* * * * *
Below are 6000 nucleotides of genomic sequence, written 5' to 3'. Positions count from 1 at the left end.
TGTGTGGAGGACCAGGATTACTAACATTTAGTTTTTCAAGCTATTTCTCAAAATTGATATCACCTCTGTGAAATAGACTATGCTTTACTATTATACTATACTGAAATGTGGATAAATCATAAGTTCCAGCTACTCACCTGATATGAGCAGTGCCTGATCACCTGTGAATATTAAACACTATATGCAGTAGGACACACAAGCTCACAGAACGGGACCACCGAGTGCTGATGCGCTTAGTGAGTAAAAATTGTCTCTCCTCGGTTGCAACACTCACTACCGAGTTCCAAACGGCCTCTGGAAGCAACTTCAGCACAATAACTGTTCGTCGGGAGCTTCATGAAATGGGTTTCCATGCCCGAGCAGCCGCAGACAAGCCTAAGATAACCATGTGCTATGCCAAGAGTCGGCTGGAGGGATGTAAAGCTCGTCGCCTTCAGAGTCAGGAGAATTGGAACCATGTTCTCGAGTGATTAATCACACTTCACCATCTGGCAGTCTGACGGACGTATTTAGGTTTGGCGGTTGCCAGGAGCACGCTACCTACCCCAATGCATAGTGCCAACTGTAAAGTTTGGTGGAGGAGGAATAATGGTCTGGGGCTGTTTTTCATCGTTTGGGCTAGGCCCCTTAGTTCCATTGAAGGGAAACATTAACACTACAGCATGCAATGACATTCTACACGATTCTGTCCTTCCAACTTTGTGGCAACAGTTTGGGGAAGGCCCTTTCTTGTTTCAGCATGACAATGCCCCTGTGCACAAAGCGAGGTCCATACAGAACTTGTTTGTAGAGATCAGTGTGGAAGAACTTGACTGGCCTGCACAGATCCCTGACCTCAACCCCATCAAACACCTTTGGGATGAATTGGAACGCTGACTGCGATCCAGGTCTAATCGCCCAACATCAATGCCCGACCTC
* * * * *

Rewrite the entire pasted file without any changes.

Below are 6000 nucleotides of genomic sequence, written 5' to 3'. Positions count from 1 at the left end.
TGTGTGGAGGACCAGGATTACTAACATTTAGTTTTTCAAGCTATTTCTCAAAATTGATATCACCTCTGTGAAATAGACTATGCTTTACTATTATACTATACTGAAATGTGGATAAATCATAAGTTCCAGCTACTCACCTGATATGAGCAGTGCCTGATCACCTGTGAATATTAAACACTATATGCAGTAGGACACACAAGCTCACAGAACGGGACCACCGAGTGCTGATGCGCTTAGTGAGTAAAAATTGTCTCTCCTCGGTTGCAACACTCACTACCGAGTTCCAAACGGCCTCTGGAAGCAACTTCAGCACAATAACTGTTCGTCGGGAGCTTCATGAAATGGGTTTCCATGCCCGAGCAGCCGCAGACAAGCCTAAGATAACCATGTGCTATGCCAAGAGTCGGCTGGAGGGATGTAAAGCTCGTCGCCTTCAGAGTCAGGAGAATTGGAACCATGTTCTCGAGTGATTAATCACACTTCACCATCTGGCAGTCTGACGGACGTATTTAGGTTTGGCGGTTGCCAGGAGCACGCTACCTACCCCAATGCATAGTGCCAACTGTAAAGTTTGGTGGAGGAGGAATAATGGTCTGGGGCTGTTTTTCATCGTTTGGGCTAGGCCCCTTAGTTCCATTGAAGGGAAACATTAACACTACAGCATGCAATGACATTCTACACGATTCTGTCCTTCCAACTTTGTGGCAACAGTTTGGGGAAGGCCCTTTCTTGTTTCAGCATGACAATGCCCCTGTGCACAAAGCGAGGTCCATACAGAACTTGTTTGTAGAGATCAGTGTGGAAGAACTTGACTGGCCTGCACAGATCCCTGACCTCAACCCCATCAAACACCTTTGGGATGAATTGGAACGCTGACTGCGATCCAGGTCTAATCGCCCAACATCAATGCCCGACCTC